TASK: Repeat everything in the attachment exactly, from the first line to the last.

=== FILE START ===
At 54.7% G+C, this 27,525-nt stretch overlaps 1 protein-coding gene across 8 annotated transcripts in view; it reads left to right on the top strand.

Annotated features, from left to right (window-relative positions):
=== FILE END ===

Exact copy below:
At 54.7% G+C, this 27,525-nt stretch overlaps 1 protein-coding gene across 8 annotated transcripts in view; it reads left to right on the top strand.

Annotated features, from left to right (window-relative positions):